Common puffball (Lycoperdon perlatum)
Other names: gem-studded puffball, warted puffball, devil’s snuff-box, wolf farts
When to see: July – November
The common puffball is widespread and grows in many environments, including gardens, fields, woodland clearings, roadsides, and similar. It is a medium-sized fungus: up to 10cm tall with a fruiting body cap up to 6cm wide. The cap of the cream-coloured fruiting body is covered in small pyramid-shaped warts/spikes.
The fruiting body eventually turns brown as it matures. When mature, a hole forms in the top through which the olive-brown spores escape.
The spores are frequently released in small puffs/clouds when the fungus is knocked (e.g., by a passing animal), vibrated (e.g., by the wind) or struck (e.g., by raindrops).
Please be aware that the spores from the common puffball can cause a respiratory disease known as lycoperdonosis. Humans can be affected and, for example, dogs that have been playing/digging near puffballs. For humans to be affected, large amounts of spores need to be inhaled.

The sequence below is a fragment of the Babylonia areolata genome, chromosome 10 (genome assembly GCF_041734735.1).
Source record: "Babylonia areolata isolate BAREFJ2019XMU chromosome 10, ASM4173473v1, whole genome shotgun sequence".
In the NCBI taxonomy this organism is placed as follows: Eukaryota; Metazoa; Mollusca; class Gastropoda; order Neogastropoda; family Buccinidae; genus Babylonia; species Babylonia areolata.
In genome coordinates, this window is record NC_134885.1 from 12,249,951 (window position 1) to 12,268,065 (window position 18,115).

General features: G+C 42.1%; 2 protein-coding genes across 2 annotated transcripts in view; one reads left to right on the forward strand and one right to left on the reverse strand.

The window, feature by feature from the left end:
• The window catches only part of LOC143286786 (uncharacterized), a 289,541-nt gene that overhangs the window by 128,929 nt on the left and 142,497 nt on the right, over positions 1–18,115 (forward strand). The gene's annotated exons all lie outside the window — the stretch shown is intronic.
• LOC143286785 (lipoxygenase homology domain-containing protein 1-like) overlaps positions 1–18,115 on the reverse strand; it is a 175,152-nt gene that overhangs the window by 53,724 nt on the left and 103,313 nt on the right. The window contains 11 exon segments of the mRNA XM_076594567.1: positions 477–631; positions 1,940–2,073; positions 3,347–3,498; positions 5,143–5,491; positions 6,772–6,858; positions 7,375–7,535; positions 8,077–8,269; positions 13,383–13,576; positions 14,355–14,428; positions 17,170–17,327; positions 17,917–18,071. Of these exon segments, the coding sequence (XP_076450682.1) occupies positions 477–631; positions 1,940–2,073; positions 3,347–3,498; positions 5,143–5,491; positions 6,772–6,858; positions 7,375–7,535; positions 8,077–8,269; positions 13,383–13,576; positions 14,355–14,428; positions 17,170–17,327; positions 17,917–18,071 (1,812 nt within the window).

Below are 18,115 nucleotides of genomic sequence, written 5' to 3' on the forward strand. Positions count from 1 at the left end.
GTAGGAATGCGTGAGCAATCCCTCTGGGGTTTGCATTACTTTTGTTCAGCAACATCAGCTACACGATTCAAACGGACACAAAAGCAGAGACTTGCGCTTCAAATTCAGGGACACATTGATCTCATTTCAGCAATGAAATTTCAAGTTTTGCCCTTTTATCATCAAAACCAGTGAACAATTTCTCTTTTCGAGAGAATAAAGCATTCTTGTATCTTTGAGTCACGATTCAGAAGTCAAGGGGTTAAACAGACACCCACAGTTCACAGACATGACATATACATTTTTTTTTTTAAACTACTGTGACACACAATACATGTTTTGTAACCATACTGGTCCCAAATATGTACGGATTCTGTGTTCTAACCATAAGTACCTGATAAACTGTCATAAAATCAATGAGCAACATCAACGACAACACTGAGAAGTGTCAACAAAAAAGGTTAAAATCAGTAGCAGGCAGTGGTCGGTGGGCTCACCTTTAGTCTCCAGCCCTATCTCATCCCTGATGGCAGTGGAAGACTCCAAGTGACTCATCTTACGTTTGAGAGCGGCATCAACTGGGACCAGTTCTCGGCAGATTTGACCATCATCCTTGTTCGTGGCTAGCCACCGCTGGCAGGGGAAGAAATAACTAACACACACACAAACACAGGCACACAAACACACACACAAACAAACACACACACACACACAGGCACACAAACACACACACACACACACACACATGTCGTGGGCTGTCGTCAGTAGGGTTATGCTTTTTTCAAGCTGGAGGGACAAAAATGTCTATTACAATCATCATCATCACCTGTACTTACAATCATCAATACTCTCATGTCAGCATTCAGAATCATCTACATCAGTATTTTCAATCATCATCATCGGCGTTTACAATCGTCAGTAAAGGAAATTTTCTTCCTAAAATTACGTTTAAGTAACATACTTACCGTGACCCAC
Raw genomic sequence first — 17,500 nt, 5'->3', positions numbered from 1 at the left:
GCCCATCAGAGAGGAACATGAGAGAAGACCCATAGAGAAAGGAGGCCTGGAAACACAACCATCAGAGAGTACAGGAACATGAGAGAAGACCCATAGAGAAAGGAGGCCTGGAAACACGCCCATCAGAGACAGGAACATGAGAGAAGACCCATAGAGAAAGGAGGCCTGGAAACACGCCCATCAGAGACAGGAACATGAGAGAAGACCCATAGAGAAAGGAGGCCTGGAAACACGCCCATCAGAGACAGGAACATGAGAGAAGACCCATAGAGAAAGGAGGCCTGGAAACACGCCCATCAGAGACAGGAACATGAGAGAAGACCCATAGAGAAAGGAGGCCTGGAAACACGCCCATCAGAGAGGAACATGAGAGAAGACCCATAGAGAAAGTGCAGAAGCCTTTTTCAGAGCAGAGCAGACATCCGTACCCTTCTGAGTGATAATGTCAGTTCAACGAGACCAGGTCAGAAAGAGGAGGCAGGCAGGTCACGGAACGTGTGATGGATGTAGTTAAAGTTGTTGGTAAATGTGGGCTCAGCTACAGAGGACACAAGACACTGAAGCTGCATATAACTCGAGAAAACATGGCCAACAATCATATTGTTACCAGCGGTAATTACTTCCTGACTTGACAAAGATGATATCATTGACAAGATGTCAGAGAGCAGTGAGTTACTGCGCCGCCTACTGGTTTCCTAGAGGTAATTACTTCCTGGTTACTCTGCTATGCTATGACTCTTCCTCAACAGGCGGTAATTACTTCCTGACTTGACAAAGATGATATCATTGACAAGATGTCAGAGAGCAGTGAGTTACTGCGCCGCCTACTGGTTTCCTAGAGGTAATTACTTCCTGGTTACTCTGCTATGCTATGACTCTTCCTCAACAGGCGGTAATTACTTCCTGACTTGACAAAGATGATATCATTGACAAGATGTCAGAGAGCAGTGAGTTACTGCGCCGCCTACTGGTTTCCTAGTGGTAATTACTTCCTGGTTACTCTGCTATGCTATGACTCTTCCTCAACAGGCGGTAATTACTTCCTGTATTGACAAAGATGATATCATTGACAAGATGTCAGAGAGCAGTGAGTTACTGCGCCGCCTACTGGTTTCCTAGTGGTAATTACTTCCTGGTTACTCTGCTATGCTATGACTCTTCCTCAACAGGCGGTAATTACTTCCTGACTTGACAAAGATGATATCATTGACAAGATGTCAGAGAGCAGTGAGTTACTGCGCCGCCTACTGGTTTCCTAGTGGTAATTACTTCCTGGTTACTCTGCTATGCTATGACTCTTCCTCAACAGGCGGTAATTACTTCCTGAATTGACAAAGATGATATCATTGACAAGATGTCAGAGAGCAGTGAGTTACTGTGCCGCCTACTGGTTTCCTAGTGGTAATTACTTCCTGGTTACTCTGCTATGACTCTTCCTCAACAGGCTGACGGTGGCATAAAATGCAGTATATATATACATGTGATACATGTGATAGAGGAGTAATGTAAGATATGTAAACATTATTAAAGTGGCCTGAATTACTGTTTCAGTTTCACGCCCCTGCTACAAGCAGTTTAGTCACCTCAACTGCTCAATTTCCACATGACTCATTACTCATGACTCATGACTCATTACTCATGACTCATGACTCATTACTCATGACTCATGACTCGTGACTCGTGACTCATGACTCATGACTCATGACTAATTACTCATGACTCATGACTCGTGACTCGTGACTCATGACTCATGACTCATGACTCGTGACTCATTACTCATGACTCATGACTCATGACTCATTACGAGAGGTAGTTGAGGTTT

I could be wrong
I’m not an expert at identifying fungi – I’m just a hobbyist. So, I may well be wrong about the identity of mushrooms shown here. If you think I’ve misidentified anything then please feel free to get in touch using the Contact Form and I’ll be pleased to update the information. Thanks!
REMEMBER: Unless you are 100% confident that you know what you are doing, NEVER EAT wild mushrooms – many are poisonous and/or can cause severe illness. Look but don’t eat!
Thrunton Wood GPS coordinates: 55°23’0.66″ N 1°54’31.758″ W
Common Puffball (Wild Food UK) [WWW] https://www.wildfooduk.com/mushroom-guide/common-puffball/ Accessed 15 February 2023.